Clorox is the Latest Helpdesk Hack Victim: 28% Drop in Sales

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Nametag Team
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“First-quarter net sales will decrease by as much as 28% from a year ago because of the cyberattack” - Clorox, as reported by Bloomberg News

The increasingly renowned hacker group "Scattered Spider," previously implicated in cyberattacks on major casino firms MGM and Caesars Entertainment, has been identified as the primary suspect behind a significant breach at Clorox Co. This breach, disclosed initially in August, has now manifested in a nationwide shortage of cleaning products.

This cyber onslaught has had a profound impact on Clorox’s operational and financial performance. In the aftermath of the attack, the company has reported substantial drops in both sales and profits. Specifically, Clorox projected that its fiscal first-quarter net sales could decrease by up to 28% year-over-year due to the cyberattack. Furthermore, the company anticipates a decline in organic sales by as much as 26%. This cyber disruption also resulted in Clorox revising its profit expectations, forecasting an adjusted loss of up to 40 cents per share. 

In response to the MGM breach, credit rating firm Moody’s issued a statement that “highlights key risks” to businesses with a heavy reliance on technology, citing breaches as a valid reason for credit downgrades.

The ramifications of this cyber breach went beyond just financial figures. Operations at all of Clorox's US facilities were adversely impacted. Although the factories stayed operational, there were interruptions in production across several units, compelling employees to shift their focus to cleaning, maintenance, and training. As a consequence of these operational hitches and the ensuing product shortages, Clorox is also facing the risk of losing its market share to competitors.

Despite the evident magnitude of the breach, several aspects of the attack remain undisclosed. It has yet to be determined if the hacking group deployed ransomware or if they only utilized social engineering techniques to infiltrate Clorox’s systems. The FBI is actively investigating the incident, and it is known that Scattered Spider has ties with the ransomware gang, ALPHV.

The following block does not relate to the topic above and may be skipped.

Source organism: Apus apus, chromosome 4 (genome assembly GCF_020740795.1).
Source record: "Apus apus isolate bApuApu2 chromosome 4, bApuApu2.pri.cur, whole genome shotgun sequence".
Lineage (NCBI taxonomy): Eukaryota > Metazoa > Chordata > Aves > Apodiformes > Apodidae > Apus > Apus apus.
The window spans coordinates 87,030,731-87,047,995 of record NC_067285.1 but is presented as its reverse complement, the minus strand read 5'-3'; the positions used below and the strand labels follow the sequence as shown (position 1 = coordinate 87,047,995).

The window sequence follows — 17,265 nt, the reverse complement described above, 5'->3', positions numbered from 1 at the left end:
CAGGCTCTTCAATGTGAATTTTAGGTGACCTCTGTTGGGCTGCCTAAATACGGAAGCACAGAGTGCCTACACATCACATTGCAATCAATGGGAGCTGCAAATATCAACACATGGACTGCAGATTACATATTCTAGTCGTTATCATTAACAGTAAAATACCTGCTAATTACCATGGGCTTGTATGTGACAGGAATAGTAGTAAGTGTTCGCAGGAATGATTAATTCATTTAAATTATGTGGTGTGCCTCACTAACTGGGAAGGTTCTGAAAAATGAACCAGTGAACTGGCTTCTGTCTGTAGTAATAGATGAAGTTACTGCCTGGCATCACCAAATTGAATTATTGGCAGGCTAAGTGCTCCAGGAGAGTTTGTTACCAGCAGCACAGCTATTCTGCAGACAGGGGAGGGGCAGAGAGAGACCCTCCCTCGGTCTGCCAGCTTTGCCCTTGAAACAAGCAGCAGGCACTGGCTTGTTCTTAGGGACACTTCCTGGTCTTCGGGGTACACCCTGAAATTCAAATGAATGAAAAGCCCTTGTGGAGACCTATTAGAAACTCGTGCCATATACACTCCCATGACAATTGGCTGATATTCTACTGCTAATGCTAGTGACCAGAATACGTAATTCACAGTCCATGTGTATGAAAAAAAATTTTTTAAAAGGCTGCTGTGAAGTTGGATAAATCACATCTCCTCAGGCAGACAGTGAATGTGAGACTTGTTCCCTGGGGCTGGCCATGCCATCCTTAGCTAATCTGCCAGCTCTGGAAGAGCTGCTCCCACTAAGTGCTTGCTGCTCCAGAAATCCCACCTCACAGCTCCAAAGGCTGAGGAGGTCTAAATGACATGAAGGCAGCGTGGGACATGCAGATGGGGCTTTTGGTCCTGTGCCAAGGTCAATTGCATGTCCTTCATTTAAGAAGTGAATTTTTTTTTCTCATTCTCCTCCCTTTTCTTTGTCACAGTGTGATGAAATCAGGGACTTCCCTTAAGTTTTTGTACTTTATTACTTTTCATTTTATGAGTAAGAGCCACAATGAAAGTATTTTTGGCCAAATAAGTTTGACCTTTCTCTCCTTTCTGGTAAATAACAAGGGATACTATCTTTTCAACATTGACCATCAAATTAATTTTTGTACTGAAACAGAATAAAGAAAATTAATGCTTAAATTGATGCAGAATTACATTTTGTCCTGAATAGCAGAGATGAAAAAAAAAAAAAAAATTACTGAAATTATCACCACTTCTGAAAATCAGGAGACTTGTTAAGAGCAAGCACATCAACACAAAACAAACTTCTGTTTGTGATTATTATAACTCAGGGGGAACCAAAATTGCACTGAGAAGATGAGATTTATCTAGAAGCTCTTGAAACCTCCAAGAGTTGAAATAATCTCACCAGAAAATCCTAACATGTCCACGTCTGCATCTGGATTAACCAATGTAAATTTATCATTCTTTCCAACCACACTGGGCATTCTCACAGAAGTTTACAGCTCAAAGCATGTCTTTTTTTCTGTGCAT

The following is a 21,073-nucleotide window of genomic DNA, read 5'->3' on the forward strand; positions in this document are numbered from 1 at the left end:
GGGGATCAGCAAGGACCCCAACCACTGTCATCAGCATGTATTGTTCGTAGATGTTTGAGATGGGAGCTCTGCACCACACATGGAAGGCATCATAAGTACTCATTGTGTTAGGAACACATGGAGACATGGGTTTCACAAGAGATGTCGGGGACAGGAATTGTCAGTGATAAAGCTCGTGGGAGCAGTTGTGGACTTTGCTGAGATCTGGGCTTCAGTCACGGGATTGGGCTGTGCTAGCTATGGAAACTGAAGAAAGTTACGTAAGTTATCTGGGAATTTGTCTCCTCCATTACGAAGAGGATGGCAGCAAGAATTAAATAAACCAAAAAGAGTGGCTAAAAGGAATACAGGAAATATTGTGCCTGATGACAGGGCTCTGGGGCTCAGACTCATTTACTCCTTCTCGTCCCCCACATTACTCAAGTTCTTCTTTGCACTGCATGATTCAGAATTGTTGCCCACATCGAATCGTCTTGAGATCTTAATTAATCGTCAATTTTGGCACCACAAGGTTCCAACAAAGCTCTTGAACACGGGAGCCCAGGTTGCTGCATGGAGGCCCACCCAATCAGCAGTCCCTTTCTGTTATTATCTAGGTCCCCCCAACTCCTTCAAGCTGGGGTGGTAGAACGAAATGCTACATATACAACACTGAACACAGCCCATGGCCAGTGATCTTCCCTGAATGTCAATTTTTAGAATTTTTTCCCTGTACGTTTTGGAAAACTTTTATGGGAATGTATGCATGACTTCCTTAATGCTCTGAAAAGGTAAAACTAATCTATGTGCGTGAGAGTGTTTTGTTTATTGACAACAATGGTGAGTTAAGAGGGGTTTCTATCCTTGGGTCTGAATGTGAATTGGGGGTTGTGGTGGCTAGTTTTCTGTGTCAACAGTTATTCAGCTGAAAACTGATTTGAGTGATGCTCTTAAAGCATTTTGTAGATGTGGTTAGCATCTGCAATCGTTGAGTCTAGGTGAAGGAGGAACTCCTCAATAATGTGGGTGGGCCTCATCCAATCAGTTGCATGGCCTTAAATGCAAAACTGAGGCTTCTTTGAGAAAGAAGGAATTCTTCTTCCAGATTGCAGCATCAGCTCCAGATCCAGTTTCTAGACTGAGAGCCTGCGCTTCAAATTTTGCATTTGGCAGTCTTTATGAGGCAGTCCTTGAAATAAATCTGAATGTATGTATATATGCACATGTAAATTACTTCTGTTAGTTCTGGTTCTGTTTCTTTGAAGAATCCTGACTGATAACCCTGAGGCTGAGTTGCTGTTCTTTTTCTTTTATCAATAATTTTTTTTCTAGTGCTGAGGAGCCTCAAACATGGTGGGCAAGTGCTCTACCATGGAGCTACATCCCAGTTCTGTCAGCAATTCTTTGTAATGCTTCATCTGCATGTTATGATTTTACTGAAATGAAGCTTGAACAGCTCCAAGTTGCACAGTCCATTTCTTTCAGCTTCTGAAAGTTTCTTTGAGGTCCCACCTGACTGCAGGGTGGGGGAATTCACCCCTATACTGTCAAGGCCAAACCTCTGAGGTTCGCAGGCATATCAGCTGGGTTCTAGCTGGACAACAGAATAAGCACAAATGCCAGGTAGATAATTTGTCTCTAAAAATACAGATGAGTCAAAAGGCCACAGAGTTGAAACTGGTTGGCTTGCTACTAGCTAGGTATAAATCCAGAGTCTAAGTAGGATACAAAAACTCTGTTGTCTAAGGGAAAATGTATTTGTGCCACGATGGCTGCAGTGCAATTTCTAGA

Why this could happen to almost any business in the world

Companies rely on Multi-Factor Authentication (MFA) to keep employee accounts protected, but what happens when someone calls the IT helpdesk and claims to be locked out of their account? The help desk typically takes them at face value – or attempts some sort of manual identity detective work – and then grants them access so they can continue working. But what happens when that caller is a bad actor? Currently, help desk workers around the world have no reliable way to tell the difference. This has given rise to a new method of breaching accounts that doesn't even require the technical chops of hacking a password: impersonation. And, in the case of the recent MGM hack, it only took ten minutes.

Agents commonly resort to tools like these, which are not effective at determining whether the caller is a real employee or an attacker.

How to prevent it: advice from the experts

Okta chief security officer David Bradbury advises “adding a visual verification step at the helpdesk.”

Yet, while Impersonation fraud like this is increasingly common, help desk agents do not have on-demand tools to efficiently identify someone over the phone or in an email/chat interaction. Your support desk needs a clearly-defined procedure for resolving these lockouts that involves a legitimate, close inspection of their ID and personal details, and to make sure the human on the phone actually matches the identity details they're presenting.

Method 1: Manual “Visual Verification” 

Companies that avoid these breaches often employ an investigative team to stop impersonation fraud and employee account breaches. When support desk agents and IT teams are contacted by someone claiming to be a locked out employee or customer, they pass along the case to these teams to run background checks, conduct in-person interviews, and use digital tools to validate the person's government-issued ID. Imagine a process similar to the DMV. While these teams can be expensive and the process can be tedious – breaches like those at MGM and Clorox show that the cost of a breach is always higher.

Method 2: Automated “Visual Verification”

If hiring an investigative team feels too expensive, or if you're worried about employee frustrations and lost work time as they follow these processes and await results, there is another option. Some companies choose automated tools that can take someone through a secure identity verification process remotely (explore Nametag's human identity platform). Automating so much of the identity detective work typically means help desk agents can do the whole process themselves, and resolving an employee lockout or password reset this way typically only requires about 30 seconds of their time. Since exploitations of this MFA loophole have exploded in recent years, these solutions are relatively new.

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